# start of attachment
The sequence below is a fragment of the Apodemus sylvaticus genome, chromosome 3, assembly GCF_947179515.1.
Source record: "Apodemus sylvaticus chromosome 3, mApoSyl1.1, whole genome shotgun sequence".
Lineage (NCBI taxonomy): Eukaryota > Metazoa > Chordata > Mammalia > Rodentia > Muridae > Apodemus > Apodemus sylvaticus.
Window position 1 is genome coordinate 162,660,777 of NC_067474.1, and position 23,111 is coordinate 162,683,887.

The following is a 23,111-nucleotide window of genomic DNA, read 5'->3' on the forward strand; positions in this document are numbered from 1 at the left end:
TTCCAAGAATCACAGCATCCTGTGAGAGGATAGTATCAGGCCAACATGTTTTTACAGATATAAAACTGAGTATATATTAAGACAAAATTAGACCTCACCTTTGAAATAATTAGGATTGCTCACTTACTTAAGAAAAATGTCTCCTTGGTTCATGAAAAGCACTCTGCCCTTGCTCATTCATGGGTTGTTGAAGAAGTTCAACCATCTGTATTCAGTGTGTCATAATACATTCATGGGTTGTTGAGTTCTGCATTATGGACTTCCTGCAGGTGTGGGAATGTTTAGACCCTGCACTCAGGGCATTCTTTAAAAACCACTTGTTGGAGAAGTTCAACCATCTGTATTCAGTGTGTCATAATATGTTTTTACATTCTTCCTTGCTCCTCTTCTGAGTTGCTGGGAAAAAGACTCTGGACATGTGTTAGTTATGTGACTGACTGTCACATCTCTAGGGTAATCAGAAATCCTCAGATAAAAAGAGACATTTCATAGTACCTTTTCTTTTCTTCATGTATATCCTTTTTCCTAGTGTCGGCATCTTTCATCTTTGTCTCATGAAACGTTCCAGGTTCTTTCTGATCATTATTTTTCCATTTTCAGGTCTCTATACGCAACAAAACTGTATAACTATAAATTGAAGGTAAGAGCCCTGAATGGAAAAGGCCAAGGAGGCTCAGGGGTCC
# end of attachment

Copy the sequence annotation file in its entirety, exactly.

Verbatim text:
The sequence below is a fragment of the Apodemus sylvaticus genome, chromosome 3, assembly GCF_947179515.1.
Source record: "Apodemus sylvaticus chromosome 3, mApoSyl1.1, whole genome shotgun sequence".
Lineage (NCBI taxonomy): Eukaryota > Metazoa > Chordata > Mammalia > Rodentia > Muridae > Apodemus > Apodemus sylvaticus.
Window position 1 is genome coordinate 162,660,777 of NC_067474.1, and position 23,111 is coordinate 162,683,887.

The following is a 23,111-nucleotide window of genomic DNA, read 5'->3' on the forward strand; positions in this document are numbered from 1 at the left end:
TTCCAAGAATCACAGCATCCTGTGAGAGGATAGTATCAGGCCAACATGTTTTTACAGATATAAAACTGAGTATATATTAAGACAAAATTAGACCTCACCTTTGAAATAATTAGGATTGCTCACTTACTTAAGAAAAATGTCTCCTTGGTTCATGAAAAGCACTCTGCCCTTGCTCATTCATGGGTTGTTGAAGAAGTTCAACCATCTGTATTCAGTGTGTCATAATACATTCATGGGTTGTTGAGTTCTGCATTATGGACTTCCTGCAGGTGTGGGAATGTTTAGACCCTGCACTCAGGGCATTCTTTAAAAACCACTTGTTGGAGAAGTTCAACCATCTGTATTCAGTGTGTCATAATATGTTTTTACATTCTTCCTTGCTCCTCTTCTGAGTTGCTGGGAAAAAGACTCTGGACATGTGTTAGTTATGTGACTGACTGTCACATCTCTAGGGTAATCAGAAATCCTCAGATAAAAAGAGACATTTCATAGTACCTTTTCTTTTCTTCATGTATATCCTTTTTCCTAGTGTCGGCATCTTTCATCTTTGTCTCATGAAACGTTCCAGGTTCTTTCTGATCATTATTTTTCCATTTTCAGGTCTCTATACGCAACAAAACTGTATAACTATAAATTGAAGGTAAGAGCCCTGAATGGAAAAGGCCAAGGAGGCTCAGGGGTCC